11/10/2014 06:54 EST | Updated 01/10/2015 05:59 EST

Vancouver's 'Saint Joan' Is Beige When It Should Lift Off The Page


The cast of Saint Joan (photo credit: David Cooper).

Bernard Shaw is a chatty playwright. That is, his characters talk a lot, making points that are intellectual, thoughtful, funny, and often times boring. Many people hate Shaw because they find his work too self-righteous, didactic, and dull. Shaw can be hard to love.

Still, he wrote some very good plays. Think "Arms and the Man," "Mrs. Warren's Profession," "Pygmalion." All funny and provocative even if you disagree with the playwright. "Saint Joan," a late play (1923, when much of his work was done before the First World War), is not funny. It is deadly serious and therein lies the special challenge of the fine play. How do you take a bunch of Medieval bureaucrats and enliven them to the point where their chatter about Joan is interesting, even compelling, even dramatic?

The shear theatricality and a couple of performances are the great successes of the new Arts Club production. The first act ends with the storming of Orleans. Actors race from the stage, up the aisles of the Stanley Theatre, and climb a ladder to the balcony where Joan stands triumphant. Blackout. Those who will call this anti-intellectual and anti-Shavian are likely correct. It is also a great theatrical moment that establishes Joan's power in battle and ability to win respect. Director Kim Collier has carefully conceived and choreographed a vital dramatic moment. Set designer Pam Johnson has dressed the event well.

Johnson has provided an intriguing and unusual set. Levels of the stage are built up like a wedding cake. The top layer (we discover) has the ability to spin completely around, horizontally. This is used to establish a change in scene, but more importantly, it spins during Joan's trial. Against the intellectual banter of the debate, the scenery itself is subverting the scene and drawing our attention to how circular the arguments are. If the movement upstages the scene, so be it. It gives us a sense that things are spinning out of control, and that's exactly what's happening.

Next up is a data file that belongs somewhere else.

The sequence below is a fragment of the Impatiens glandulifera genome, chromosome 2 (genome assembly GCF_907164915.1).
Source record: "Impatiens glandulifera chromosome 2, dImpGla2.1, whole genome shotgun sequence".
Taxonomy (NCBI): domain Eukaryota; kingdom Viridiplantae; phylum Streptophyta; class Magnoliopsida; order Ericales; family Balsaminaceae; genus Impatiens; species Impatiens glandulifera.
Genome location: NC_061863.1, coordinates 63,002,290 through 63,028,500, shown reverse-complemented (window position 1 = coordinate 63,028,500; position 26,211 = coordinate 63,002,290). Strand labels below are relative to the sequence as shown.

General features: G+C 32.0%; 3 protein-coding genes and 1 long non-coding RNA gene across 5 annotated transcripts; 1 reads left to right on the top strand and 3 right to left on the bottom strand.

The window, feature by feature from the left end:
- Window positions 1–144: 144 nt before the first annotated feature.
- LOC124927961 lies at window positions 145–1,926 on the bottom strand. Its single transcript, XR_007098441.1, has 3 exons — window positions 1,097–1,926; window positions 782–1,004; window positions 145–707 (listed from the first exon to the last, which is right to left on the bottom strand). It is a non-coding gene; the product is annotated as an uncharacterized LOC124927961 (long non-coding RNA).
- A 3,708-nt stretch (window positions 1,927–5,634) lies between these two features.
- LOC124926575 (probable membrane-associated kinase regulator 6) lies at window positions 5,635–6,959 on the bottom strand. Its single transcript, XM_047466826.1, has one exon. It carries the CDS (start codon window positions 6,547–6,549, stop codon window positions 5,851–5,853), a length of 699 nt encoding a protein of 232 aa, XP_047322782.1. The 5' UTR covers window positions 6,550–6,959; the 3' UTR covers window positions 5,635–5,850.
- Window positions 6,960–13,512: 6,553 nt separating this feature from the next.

But "Saint Joan" needs much more than special effects to work. The trick, as with any play, is to make the characters live. No matter that their personas are indistinct in the text and their conversation often repetitive or irrelevant. The director must give them life: make each character an individual, make the scenes sing so that the language comes not from the mouth of Shaw (heaven forbid), but from the mouths of unique personalities, and make the arguments reflections of character rather than mere elements of Shaw's argument.

That's where this Arts Club production really falls apart. Collier has allowed it to be beige rather than lifting it off the page. As characters drone, you kind of wish they'd get on with the execution That's too bad, because these characters are pompous, confused, small-minded, irreligious hypocrites. They are prepared to let Joan burn because secular law and religious dogma force their hands. Also, they disdain Joan for being a heretical sinner and because she makes them look stupid. There's a lot for a director and actors to work with.

Shaw has a lot to say here about religion, politics, power, individuality, and fear, but it all remains a monotonous ruin. Characters do not live, and so the production does not live.

Meg Roe, as Joan (and directed by Collier), has the energy but not the innocence the role demands. She has some of the character's frustration, but not the mystical quality. She comes off not as a confident prophet but only as a verbose teenager: a precocious girl who won't shut up. She doesn't capture our imaginations and win our sympathy. This Joan has little depth and so has trouble making us care.

And we have to care for Joan for this challenging drama to function.

That's too bad for good actors including Dean Paul Gibson as Warwick. He excels with the complicated language and is the best character actor in the production. He is a slow-moving, powerful figure. His pronouncements and carriage are reminiscent of Richard Burton.

Gerard Plunkett provides an excellent performance as Chaplain DeStogumber. In the final scene, he angrily demands Joan's execution, but when he returns to the stage after the death he is defeated and distraught and regretful and altered. "O God, take away this sight from me! O Christ, deliver me from this fire that is consuming me!" he calls out, bringing the play to a satisfying conclusion. Kevin MacDonald is very good in the role of Ladvenu.

"Saint Joan," written by George Bernard Shaw and directed by Kim Collier, is at the Arts Club Stanley Industrial Alliance Stage in Vancouver until Nov. 23. Buy tickets here.